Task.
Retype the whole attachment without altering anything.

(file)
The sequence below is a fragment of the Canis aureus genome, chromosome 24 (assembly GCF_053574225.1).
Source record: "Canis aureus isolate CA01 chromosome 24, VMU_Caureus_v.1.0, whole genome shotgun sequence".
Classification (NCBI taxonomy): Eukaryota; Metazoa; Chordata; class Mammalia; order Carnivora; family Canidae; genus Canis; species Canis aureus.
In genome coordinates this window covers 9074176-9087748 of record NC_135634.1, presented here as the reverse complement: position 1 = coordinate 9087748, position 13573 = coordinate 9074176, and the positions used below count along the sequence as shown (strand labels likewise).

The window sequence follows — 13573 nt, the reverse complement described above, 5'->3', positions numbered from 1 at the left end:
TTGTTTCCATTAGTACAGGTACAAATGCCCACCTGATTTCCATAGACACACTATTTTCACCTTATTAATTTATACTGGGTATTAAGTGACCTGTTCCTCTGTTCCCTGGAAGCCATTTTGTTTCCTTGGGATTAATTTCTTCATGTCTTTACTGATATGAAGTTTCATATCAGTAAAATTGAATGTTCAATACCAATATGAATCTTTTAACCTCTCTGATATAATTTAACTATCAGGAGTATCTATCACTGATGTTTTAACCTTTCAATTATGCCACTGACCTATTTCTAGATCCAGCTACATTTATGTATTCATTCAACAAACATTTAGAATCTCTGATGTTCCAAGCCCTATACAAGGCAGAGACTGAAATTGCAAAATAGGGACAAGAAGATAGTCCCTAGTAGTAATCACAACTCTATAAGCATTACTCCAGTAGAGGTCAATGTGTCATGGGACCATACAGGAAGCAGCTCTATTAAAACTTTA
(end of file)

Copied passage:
The sequence below is a fragment of the Canis aureus genome, chromosome 24 (assembly GCF_053574225.1).
Source record: "Canis aureus isolate CA01 chromosome 24, VMU_Caureus_v.1.0, whole genome shotgun sequence".
Classification (NCBI taxonomy): Eukaryota; Metazoa; Chordata; class Mammalia; order Carnivora; family Canidae; genus Canis; species Canis aureus.
In genome coordinates this window covers 9074176-9087748 of record NC_135634.1, presented here as the reverse complement: position 1 = coordinate 9087748, position 13573 = coordinate 9074176, and the positions used below count along the sequence as shown (strand labels likewise).

The window sequence follows — 13573 nt, the reverse complement described above, 5'->3', positions numbered from 1 at the left end:
TTGTTTCCATTAGTACAGGTACAAATGCCCACCTGATTTCCATAGACACACTATTTTCACCTTATTAATTTATACTGGGTATTAAGTGACCTGTTCCTCTGTTCCCTGGAAGCCATTTTGTTTCCTTGGGATTAATTTCTTCATGTCTTTACTGATATGAAGTTTCATATCAGTAAAATTGAATGTTCAATACCAATATGAATCTTTTAACCTCTCTGATATAATTTAACTATCAGGAGTATCTATCACTGATGTTTTAACCTTTCAATTATGCCACTGACCTATTTCTAGATCCAGCTACATTTATGTATTCATTCAACAAACATTTAGAATCTCTGATGTTCCAAGCCCTATACAAGGCAGAGACTGAAATTGCAAAATAGGGACAAGAAGATAGTCCCTAGTAGTAATCACAACTCTATAAGCATTACTCCAGTAGAGGTCAATGTGTCATGGGACCATACAGGAAGCAGCTCTATTAAAACTTTA